The potential transparency obligations that could be imposed on Europe's broker crossing networks under MiFID II could cause some to cease operating altogether, according to new research by London-based consultancy GreySpark Partners.
Speaking at a London event held to discuss the research, “MiFID II: The Impact of the New European Regulations”, Frederic Ponzo, managing partner, GreySpark Partners, pointed out that broker crossing networks are likely to be formally categorised under a new organised trading facility (OTF) regime, making them subject to the same regulatory oversight and authorisation procedures as multilateral trading facilities (MTFs).
This would increase costs for market operators – in particular, transaction information for OTFs is likely to be required on an aggregated basis every trading day for the value and volume of all trades on the system. The added pre- and post-trade transparency requirements and the reporting of transaction data to trade repositories may tip the scales for some broker-operated venues, leading them to close down. Some brokers, such as UBS and Goldman Sachs, have already launched their own dark MTFs, separate from their existing crossing networks.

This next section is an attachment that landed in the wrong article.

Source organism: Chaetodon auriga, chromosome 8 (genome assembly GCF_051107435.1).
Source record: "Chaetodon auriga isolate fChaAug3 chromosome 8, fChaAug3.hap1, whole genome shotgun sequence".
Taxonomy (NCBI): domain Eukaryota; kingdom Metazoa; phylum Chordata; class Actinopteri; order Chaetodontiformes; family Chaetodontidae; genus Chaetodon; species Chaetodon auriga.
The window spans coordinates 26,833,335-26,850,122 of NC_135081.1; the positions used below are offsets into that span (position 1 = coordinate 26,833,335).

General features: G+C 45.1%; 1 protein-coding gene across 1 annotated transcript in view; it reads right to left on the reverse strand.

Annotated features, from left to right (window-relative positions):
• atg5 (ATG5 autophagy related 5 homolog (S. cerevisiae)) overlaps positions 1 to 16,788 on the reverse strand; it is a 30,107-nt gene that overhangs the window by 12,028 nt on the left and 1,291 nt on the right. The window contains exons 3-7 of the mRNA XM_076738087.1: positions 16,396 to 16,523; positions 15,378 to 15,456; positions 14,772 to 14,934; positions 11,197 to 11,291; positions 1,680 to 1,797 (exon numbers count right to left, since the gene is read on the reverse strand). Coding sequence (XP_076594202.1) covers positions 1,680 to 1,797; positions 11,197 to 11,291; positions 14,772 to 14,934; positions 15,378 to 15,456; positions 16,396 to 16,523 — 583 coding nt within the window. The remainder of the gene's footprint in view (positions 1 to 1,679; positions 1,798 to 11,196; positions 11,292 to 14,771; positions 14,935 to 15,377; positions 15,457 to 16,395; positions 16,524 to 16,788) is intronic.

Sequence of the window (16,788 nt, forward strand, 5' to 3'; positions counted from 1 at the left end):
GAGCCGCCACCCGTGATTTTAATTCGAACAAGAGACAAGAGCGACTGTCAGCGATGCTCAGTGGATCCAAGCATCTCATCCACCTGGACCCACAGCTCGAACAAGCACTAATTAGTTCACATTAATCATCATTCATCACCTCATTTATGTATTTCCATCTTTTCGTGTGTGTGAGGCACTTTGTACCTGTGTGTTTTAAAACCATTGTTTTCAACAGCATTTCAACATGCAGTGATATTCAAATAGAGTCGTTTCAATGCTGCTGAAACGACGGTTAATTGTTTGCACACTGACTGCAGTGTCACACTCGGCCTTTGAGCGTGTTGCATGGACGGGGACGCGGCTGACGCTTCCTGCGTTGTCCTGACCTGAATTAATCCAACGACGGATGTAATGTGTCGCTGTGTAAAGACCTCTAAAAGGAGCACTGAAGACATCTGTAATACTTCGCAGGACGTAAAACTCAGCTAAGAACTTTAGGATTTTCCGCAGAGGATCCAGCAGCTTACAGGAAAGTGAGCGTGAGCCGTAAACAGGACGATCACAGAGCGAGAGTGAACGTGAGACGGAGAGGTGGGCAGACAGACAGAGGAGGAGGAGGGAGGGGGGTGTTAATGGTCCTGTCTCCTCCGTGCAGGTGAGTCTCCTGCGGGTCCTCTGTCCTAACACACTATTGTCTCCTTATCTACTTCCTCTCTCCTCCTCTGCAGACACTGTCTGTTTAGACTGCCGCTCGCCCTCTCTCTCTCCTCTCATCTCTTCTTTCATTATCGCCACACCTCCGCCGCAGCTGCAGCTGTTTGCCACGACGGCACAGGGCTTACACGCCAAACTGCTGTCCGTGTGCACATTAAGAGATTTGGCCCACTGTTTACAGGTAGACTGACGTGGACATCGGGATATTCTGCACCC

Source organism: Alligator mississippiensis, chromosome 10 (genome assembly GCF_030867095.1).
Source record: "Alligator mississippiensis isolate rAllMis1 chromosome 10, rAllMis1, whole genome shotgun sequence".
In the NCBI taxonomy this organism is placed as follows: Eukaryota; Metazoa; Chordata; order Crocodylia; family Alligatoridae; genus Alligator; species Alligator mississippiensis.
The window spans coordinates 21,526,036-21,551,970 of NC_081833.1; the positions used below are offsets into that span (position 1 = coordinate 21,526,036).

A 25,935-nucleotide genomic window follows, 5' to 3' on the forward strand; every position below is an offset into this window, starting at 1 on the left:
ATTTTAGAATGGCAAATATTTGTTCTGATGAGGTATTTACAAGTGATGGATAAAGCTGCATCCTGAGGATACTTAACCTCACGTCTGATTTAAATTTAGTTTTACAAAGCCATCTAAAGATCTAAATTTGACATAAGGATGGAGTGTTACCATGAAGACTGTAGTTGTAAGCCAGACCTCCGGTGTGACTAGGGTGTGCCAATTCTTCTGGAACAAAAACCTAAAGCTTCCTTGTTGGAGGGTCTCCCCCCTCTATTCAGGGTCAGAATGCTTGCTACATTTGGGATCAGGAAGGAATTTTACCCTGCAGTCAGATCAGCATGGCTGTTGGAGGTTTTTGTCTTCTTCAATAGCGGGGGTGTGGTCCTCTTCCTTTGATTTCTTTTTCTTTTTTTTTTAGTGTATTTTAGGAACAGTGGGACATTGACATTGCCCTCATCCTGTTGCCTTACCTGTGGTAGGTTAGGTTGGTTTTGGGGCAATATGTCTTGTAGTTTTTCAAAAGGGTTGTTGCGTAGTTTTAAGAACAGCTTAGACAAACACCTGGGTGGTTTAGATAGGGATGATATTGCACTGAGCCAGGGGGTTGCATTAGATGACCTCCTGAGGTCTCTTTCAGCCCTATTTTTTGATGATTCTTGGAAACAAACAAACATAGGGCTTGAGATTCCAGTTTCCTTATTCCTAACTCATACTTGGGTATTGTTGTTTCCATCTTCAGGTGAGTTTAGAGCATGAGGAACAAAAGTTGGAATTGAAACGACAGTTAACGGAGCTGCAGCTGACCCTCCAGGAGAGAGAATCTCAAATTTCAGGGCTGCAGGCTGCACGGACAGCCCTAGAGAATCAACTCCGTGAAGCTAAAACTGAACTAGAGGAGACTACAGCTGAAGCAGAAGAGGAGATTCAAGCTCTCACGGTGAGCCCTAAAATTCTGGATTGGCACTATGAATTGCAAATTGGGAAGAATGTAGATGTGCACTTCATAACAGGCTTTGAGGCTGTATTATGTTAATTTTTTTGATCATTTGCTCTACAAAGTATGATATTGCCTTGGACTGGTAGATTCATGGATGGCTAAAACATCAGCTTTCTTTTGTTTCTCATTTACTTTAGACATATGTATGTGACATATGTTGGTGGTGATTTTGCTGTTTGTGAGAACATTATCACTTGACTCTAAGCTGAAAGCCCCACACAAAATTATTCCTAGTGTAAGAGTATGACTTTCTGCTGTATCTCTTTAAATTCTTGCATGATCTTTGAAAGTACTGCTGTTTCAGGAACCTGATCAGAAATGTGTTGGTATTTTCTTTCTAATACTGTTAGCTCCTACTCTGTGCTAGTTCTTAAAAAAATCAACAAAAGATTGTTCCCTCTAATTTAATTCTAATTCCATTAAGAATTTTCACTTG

“A reduction in the number of broker crossing networks would not necessarily be a bad thing,” said Ponzo. “Fewer venues would mean concentration of liquidity – thus helping to resolve some of the difficulties fragmentation has caused market participants in recent years.”
Under MIFID, trading venues can be categorised as regulated markets, MTFs or systematic internalisers (SI). The SI regime was intended to capture firms that matched orders internally, but many brokers opted to register their internal crossing networks as over-the-counter services, which have less onerous trade reporting and execution constraints.
Ponzo also criticised the proposed imposition of measures designed to clamp down on high-frequency trading (HFT) activity – moves which he views as “populist” and not grounded in solid evidence. These proposals include limits on the ratio of orders to transactions, as well as defining HFT activity as a subset of a new automated trading regime.
“I would be disappointed if all the measures included in the MiFID review are actually implemented,” he said, adding that he expected that the public debate fuelled by the consultation and the responses to it may yet cause some of the HFT measures to be scaled down or dropped by the time of implementation.
The release of the revised MiFID II proposals by the European Commission has been delayed until October, from its original planned release in Q1 2011. Ponzo added that the delay may yet cause difficulties for the implementation stage of the directive, pointing out that it allowed approximately six months less time in which to ensure smooth implementation – a factor that would also likely increase the cost for market participants across the board.